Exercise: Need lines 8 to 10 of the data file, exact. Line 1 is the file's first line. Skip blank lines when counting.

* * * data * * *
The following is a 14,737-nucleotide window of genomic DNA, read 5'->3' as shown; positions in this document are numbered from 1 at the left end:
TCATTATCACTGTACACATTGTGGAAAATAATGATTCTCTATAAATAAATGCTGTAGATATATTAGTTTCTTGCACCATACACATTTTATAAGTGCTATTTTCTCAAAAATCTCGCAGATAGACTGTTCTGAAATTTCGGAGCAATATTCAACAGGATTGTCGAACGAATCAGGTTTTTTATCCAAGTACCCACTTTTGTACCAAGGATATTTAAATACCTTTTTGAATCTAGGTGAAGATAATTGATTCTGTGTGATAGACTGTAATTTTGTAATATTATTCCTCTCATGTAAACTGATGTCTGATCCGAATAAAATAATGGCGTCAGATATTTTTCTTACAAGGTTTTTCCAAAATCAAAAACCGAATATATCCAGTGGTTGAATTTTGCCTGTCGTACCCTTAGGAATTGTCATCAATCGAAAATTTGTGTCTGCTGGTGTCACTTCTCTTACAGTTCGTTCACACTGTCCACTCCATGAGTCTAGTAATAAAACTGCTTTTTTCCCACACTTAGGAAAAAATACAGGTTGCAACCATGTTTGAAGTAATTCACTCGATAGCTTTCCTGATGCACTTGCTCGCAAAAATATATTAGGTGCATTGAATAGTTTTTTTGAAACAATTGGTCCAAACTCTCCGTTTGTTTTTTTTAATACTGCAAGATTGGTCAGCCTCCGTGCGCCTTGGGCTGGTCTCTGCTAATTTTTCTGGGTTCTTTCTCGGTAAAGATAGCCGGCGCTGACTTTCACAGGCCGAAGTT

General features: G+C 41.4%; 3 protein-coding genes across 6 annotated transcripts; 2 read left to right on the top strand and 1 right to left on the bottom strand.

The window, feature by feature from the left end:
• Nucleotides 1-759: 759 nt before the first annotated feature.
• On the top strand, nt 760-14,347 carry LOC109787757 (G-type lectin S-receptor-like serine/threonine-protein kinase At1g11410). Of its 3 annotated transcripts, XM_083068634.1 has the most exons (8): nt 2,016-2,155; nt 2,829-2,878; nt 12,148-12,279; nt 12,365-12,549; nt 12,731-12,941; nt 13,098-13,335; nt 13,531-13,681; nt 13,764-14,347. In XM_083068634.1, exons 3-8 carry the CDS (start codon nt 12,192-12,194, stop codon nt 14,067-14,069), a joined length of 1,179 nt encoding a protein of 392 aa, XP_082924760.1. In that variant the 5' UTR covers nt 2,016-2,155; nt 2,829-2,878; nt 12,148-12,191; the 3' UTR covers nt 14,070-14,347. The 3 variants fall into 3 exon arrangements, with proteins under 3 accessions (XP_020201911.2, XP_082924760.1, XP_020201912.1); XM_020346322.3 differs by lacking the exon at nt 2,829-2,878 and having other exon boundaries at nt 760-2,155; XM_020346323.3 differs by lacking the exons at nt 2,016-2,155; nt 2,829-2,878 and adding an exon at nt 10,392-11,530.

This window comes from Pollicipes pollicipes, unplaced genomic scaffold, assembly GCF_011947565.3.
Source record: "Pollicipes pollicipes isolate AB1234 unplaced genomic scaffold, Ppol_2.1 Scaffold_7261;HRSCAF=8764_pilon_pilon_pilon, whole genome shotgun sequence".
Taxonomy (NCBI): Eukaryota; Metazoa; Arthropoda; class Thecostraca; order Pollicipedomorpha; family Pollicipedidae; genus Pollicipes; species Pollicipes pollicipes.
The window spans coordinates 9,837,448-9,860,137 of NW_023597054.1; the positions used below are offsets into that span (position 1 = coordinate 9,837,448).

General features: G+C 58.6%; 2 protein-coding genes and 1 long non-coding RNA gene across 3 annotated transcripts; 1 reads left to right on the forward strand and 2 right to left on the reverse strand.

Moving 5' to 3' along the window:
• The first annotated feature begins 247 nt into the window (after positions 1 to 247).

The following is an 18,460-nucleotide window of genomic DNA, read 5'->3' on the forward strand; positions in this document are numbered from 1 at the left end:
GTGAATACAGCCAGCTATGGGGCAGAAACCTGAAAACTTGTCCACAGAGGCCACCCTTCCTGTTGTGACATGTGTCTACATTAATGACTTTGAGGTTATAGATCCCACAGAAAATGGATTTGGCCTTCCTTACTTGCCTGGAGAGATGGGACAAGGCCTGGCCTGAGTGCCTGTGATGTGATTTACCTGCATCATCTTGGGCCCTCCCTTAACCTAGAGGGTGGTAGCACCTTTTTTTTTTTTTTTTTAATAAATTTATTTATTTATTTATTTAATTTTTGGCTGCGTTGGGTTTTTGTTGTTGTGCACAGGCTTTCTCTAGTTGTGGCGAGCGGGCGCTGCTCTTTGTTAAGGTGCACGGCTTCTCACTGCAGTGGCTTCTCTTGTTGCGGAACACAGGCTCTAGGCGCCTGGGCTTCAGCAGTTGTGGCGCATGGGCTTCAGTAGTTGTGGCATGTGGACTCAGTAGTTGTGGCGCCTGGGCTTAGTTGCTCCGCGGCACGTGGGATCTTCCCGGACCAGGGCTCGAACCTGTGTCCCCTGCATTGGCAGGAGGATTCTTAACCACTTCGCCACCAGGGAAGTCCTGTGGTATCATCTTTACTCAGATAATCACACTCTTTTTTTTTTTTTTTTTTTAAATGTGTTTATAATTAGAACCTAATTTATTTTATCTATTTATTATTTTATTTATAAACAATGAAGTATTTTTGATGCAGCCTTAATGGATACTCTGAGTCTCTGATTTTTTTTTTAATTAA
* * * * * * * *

Source record: "Pollicipes pollicipes isolate AB1234 unplaced genomic scaffold, Ppol_2.1 Scaffold_7261;HRSCAF=8764_pilon_pilon_pilon, whole genome shotgun sequence".
Taxonomy (NCBI): Eukaryota; Metazoa; Arthropoda; class Thecostraca; order Pollicipedomorpha; family Pollicipedidae; genus Pollicipes; species Pollicipes pollicipes.
The window spans coordinates 9,837,448-9,860,137 of NW_023597054.1; the positions used below are offsets into that span (position 1 = coordinate 9,837,448).